To be successful in a coaching session, you need to become a master of great questions. One way I began developing my questioning ability was by seeking out the support of a business and self-development coach. I met with him every two weeks and learned through his exchanges how to hold effective coaching sessions with others. If you don’t already have a coach, I would recommend seeking one out for yourself. There are also plenty of books that can help you build your coaching skills — two I recommend are Susan Scott’s “Fierce Conversations: Achieving Success at Work and in Life One Conversation at a Time” and “Coaching Questions: A Coach’s Guide to Powerful Asking Skills” by Tony Stoltzfus. Scott’s book teaches readers how to get to the ground truth of what’s driving behavior without creating a defensive response. Stoltzfus’ book is a short guide and tool with which you can begin to build a repository of questions. Coaching sessions and effective questions will vary with each encounter, and you can’t plan 100 percent for what’s ahead; however, it’s important to have a few basic questions ready in order to start investigating what missing opportunities are holding your team back.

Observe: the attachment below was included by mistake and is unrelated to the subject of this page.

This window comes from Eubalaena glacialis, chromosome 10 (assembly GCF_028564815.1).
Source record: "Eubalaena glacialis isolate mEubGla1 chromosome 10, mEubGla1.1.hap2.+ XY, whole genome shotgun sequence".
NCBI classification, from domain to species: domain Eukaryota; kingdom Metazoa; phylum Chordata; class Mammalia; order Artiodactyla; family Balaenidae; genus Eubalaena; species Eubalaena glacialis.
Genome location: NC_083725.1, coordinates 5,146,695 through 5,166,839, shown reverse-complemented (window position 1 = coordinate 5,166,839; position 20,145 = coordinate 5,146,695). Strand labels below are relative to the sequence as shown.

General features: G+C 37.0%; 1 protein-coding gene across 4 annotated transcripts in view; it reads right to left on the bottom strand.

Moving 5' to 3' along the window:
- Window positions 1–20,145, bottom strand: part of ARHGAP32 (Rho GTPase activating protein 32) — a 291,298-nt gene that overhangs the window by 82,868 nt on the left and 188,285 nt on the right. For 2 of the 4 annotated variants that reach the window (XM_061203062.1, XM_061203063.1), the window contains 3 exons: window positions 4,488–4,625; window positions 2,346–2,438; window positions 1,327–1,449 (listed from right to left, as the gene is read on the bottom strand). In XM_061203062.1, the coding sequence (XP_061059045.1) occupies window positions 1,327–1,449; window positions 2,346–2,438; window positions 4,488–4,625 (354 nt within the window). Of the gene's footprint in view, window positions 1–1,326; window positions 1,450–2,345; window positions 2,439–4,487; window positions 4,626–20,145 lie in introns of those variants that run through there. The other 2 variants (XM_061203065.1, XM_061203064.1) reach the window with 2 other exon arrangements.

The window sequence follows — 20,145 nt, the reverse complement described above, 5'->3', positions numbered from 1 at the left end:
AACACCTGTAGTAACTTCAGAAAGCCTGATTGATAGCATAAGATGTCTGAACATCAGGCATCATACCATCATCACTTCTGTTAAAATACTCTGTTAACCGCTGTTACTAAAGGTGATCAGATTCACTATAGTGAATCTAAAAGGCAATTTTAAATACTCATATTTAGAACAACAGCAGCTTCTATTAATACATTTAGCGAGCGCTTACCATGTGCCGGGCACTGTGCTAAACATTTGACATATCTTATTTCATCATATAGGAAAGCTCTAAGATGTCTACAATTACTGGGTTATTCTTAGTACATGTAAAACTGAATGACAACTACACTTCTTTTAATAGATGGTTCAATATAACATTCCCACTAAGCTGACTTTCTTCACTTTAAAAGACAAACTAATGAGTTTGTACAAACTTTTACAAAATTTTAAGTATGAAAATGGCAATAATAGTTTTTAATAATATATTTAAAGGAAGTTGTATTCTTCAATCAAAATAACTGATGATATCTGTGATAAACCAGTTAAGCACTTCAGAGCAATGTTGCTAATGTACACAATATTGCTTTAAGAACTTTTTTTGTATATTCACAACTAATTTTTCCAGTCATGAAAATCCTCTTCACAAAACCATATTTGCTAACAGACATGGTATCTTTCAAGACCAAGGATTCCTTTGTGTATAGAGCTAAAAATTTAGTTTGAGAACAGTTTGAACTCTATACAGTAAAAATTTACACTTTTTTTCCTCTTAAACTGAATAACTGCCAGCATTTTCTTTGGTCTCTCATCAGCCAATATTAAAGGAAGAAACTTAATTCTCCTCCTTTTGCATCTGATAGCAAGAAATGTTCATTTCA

One of the misnomers in management is that we have the ability to motivate people, but the reality is that motivation is not something we can instill in others — we can only motivate ourselves. Most people will often only motivate themselves to perform at the minimum acceptable level, although we can have an impact on others’ motivation by creating an environment in which employees will want to perform at a level much higher than the bare minimum. The key is in consequences. When we hear the word “consequence,” it often conjures up negative connotations, but, by definition, it’s simply an action or result that follows a behavior. So consequences can be both positive and negative.

Positive consequences can take the form of rewards or incentives, while negative consequences would be in the form of progressive discipline. In an effort to create a positive motivational environment, a rule of thumb is 4:1 ratio of positive to negative consequences. Make sure you provide the consequences necessary to create an environment where everyone can find something that motivates them.

So, the next time you see an employee doing something poorly, take a look in the mirror and ask yourself: Am I doing everything I can to ensure this person’s success? Analyze your impact on performance using DCOM — do not move to the next letter and category until you are sure you are doing everything you can within the first category. Once you are through all four, you’ll have a clearer picture of what needs to be done to get performance back on track.

Publication date: 10/3/2016